School segregation does not exist in a vacuum, but is part of an interconnected structure of segregation that extends to residence and employment. Residential segregation can be primarily attributed not to self-segregation of minority racial groups but instead to decades of federal policy that prevented nonwhite families from acquiring mortgages, redlining practices, the strategic placement of interstates and highways throughout the 20th century, and individual actions of white families. Employment segregation takes the form of predominantly white jobs having an average salary four times higher than that of heavily black or Hispanic jobs. Furthermore, a 2017 meta-analysis of callback rates for fake resumes with racially coded names reveals the continued presence of simple employment discrimination.

Each of these factors significantly influences the racial segregation of Continue reading: Teachers in the US are even more segregated than students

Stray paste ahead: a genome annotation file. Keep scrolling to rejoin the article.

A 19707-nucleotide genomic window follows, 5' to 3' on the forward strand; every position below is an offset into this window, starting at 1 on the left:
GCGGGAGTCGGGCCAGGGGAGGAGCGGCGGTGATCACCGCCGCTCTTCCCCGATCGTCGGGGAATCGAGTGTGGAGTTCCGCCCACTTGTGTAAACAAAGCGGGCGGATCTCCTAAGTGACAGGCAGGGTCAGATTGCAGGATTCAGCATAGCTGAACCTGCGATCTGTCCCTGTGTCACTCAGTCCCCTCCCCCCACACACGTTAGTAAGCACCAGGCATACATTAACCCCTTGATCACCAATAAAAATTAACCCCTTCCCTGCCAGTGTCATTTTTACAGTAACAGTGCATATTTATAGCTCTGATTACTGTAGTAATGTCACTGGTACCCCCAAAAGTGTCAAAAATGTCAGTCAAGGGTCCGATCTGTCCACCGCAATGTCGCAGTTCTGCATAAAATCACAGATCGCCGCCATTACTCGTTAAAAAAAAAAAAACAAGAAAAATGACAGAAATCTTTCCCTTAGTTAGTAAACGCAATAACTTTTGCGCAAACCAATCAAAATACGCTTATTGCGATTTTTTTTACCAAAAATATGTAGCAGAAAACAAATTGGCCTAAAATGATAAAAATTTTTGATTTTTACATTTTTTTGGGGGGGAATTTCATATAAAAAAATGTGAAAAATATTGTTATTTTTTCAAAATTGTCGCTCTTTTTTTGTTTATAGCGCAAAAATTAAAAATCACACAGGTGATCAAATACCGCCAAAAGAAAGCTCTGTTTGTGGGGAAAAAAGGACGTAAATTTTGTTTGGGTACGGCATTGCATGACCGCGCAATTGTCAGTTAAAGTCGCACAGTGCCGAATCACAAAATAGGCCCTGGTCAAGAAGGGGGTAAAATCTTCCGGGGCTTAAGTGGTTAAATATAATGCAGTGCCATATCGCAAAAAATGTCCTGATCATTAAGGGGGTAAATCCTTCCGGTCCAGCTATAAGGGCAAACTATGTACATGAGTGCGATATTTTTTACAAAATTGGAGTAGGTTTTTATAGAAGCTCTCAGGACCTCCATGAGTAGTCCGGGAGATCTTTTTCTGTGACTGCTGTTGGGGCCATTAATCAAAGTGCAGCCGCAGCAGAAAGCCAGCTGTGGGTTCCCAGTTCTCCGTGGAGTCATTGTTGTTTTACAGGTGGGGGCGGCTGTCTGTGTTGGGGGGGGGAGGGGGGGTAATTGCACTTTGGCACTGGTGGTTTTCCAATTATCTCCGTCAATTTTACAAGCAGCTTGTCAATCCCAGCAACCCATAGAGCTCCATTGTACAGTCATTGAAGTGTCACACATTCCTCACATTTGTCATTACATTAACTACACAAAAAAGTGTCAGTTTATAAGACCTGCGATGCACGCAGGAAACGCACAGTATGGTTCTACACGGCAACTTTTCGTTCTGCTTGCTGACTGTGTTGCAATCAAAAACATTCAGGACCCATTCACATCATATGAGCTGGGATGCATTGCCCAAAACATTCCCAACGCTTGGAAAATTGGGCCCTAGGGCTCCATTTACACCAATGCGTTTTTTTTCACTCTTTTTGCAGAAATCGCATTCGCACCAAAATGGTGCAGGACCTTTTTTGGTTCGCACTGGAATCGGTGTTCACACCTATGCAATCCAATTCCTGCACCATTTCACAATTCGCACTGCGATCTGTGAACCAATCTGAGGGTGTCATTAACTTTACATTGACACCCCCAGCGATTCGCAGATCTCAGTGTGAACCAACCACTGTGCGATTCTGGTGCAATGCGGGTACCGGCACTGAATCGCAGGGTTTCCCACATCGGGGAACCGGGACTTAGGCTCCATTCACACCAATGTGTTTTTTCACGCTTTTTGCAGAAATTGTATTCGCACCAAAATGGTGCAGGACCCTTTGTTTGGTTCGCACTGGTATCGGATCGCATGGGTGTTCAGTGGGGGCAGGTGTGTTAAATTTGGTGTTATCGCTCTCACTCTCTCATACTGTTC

Big Education Ape: Black Lives Matter in Our Schools: Developing an Anti-Racist Pedagogy – I AM AN EDUCATOR -

Elizabeth Warren questions the hiring of for-profit-college officials at the Education Department - The Washington Post

Elizabeth Warren questions the hiring of for-profit-college officials at the Education Department - The Washington Post

Elizabeth Warren questions the hiring of for-profit-college officials at the Education Department

Updated with response from Education Department.
Sen. Elizabeth Warren (D-Mass.) is asking Education Secretary Betsy DeVos to explain the hiring of two officials with ties to the for-profit-college industry, questioning their roles and potential conflicts of interest.